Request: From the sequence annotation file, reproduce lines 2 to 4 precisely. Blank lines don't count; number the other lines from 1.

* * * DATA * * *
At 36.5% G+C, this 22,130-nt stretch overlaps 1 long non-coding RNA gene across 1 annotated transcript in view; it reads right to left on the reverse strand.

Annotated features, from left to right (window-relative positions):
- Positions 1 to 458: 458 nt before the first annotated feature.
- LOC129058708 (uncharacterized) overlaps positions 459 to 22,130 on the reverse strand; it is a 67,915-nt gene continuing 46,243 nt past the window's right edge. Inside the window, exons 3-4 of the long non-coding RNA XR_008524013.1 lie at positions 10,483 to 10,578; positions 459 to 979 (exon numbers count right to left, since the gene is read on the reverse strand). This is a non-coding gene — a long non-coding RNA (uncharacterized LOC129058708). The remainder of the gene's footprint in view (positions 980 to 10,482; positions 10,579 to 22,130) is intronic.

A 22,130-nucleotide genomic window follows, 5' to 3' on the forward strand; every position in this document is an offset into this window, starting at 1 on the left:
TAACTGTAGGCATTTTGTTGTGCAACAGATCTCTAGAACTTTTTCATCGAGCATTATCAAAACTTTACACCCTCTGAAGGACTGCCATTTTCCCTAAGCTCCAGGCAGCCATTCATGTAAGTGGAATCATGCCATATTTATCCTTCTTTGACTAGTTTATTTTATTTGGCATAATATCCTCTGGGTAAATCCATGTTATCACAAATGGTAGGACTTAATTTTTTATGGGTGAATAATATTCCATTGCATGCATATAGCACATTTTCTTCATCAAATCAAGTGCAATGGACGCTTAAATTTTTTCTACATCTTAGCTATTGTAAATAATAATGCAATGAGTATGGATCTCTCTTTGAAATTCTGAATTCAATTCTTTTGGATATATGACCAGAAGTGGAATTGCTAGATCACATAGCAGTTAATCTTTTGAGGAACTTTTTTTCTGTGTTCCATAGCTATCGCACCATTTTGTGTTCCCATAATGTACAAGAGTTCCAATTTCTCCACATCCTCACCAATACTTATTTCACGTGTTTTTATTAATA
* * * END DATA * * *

Annotated features, from left to right (window-relative positions):
- Positions 1 to 458: 458 nt before the first annotated feature.
- LOC129058708 (uncharacterized) overlaps positions 459 to 22,130 on the reverse strand; it is a 67,915-nt gene continuing 46,243 nt past the window's right edge. Inside the window, exons 3-4 of the long non-coding RNA XR_008524013.1 lie at positions 10,483 to 10,578; positions 459 to 979 (exon numbers count right to left, since the gene is read on the reverse strand). This is a non-coding gene — a long non-coding RNA (uncharacterized LOC129058708). The remainder of the gene's footprint in view (positions 980 to 10,482; positions 10,579 to 22,130) is intronic.